The Crossings at Escondido will feature 38 two-bedroom, two-and-a-half-bath townhomes; 15 three-bedroom, two-bath flats; and two four-bedroom, two bath flats.
The apartment community, designed by KTGY Group, will be built in a neighborhood that has been plagued by street gangs, drugs and overcrowded housing, and has seen a significant number of home foreclosures, says Mark Irving, director of planning and entitlement for UHC.
To signify a new start for the neighborhood, UHC, in collaboration with the city, has changed the name of the street that Crossings at Escondido will be built on from Elder Place to Mission Grove Place. The name Mission Grove Place was drawn from two nearby landmarks, Mission Middle School and Grove Park.
The Crossings at Escondido is a partnership between UHC and the City of Escondido Community Development Commission. The city committed funding by partnering with UHC to acquire the land. Subsequently, UHC secured financing through the 9 percent tax credit program. Additional financing for the project was provided by Wells Fargo N.A., the American Recovery and Reinvestment Act of 2009 and the California Community Reinvestment Corporation.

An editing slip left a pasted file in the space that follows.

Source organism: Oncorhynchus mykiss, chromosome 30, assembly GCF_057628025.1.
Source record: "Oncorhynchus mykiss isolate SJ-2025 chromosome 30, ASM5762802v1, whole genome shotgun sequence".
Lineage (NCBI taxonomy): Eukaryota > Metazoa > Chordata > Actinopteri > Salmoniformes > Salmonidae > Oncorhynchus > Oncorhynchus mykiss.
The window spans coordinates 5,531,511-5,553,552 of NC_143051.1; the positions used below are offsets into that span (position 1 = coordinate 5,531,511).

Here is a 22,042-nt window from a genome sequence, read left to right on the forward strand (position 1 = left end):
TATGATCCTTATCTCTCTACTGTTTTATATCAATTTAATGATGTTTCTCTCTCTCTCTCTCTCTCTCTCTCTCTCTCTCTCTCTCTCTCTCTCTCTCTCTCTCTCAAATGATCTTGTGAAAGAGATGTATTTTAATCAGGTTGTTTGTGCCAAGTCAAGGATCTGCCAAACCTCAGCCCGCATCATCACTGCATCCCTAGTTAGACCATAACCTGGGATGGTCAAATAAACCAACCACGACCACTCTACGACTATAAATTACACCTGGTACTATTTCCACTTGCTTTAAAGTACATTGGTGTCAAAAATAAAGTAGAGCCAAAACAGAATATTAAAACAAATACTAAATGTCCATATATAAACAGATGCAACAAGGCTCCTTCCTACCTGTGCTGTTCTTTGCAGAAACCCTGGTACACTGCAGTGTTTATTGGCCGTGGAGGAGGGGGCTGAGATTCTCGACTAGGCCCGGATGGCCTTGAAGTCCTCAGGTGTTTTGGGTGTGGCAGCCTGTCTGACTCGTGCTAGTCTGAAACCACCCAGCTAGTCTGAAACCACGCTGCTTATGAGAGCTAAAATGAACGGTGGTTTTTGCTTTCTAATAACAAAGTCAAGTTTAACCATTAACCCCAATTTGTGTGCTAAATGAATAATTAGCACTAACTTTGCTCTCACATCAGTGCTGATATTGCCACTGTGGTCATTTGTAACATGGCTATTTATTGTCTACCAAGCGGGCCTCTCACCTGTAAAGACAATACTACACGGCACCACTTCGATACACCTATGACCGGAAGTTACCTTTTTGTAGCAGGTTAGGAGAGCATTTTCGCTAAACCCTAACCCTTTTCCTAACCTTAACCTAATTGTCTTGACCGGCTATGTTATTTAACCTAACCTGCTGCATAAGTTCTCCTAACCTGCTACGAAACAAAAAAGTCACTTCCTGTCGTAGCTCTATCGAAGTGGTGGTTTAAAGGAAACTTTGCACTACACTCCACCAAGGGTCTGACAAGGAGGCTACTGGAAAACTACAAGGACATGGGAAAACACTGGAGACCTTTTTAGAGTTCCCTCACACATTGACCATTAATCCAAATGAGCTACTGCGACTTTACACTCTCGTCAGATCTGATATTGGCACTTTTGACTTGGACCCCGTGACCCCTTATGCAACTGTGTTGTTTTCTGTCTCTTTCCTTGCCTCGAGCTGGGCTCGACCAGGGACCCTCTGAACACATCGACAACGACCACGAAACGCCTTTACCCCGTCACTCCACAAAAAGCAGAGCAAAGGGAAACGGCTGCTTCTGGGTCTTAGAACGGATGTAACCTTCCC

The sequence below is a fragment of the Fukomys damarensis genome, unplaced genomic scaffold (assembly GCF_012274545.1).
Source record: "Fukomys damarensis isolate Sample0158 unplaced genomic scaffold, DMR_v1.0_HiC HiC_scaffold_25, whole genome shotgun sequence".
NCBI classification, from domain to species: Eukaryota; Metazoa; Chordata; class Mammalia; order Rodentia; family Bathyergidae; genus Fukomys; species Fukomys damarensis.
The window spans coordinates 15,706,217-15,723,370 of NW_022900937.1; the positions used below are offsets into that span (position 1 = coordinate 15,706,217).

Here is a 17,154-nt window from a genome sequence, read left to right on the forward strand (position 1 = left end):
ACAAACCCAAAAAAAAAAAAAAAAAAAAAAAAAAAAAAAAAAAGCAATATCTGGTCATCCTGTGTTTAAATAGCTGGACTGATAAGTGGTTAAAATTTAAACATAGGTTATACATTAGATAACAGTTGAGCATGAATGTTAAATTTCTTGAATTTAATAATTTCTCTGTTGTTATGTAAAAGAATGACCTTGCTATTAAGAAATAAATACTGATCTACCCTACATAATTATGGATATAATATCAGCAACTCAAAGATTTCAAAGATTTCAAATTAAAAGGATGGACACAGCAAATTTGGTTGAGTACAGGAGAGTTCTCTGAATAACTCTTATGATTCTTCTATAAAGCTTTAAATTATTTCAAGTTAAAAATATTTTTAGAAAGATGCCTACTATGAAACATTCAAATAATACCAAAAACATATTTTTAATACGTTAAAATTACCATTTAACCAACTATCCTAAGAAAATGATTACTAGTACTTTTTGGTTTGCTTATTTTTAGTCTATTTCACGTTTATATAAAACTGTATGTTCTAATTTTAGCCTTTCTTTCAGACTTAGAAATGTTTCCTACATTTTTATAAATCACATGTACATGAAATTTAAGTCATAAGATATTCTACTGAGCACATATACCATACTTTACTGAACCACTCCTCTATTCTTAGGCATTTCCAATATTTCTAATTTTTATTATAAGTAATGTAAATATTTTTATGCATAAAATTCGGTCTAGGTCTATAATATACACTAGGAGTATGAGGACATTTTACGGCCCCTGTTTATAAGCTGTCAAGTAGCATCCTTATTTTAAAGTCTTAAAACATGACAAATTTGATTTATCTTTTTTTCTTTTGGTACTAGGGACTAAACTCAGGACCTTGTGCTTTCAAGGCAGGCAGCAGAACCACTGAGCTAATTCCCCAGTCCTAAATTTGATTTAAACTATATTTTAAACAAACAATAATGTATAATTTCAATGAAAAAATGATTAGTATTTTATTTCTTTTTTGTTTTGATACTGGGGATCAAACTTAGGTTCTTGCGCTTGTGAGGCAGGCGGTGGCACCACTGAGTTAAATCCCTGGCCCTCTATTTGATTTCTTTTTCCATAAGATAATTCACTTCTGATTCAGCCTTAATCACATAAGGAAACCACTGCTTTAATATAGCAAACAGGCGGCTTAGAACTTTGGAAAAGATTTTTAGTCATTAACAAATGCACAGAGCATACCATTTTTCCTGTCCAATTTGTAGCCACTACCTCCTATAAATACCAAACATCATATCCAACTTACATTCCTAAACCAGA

The Crossings at Escondido will provide housing for 55 families who earn between 30 to 60 percent of area median income, with rents ranging from $557 to $1,124 per month, based on family size and income level.
“We wanted to give the development a market rate look and feel,” Irving says. One unique aspect of the development, Irving says, is that the two-bedroom townhomes are stacked on top of the three-bedroom flats, but they have entrances on the ground floor.
The project exceeds California’s Title 24 energy efficiency standards by 15 percent. Some of the eco-friendly design features are: solar panels that generate electricity for the common areas and outdoor lighting; radiant barriers under the roof sheathing; water-saving fixtures in the kitchen and bathrooms; dual flush toilets; tankless water heaters; and Energy Star-rated lighting, appliances, windows and sliding glass doors.
Affordable housing serves a crucial common good, Irving says, because if a family is spending 30 percent instead of 50 percent of its income on rent, it is easier to provide other necessities, such as food, to their children, and gives families more income to spend in the community.
Occupancy at The Crossings at Escondido is scheduled for August, 2011.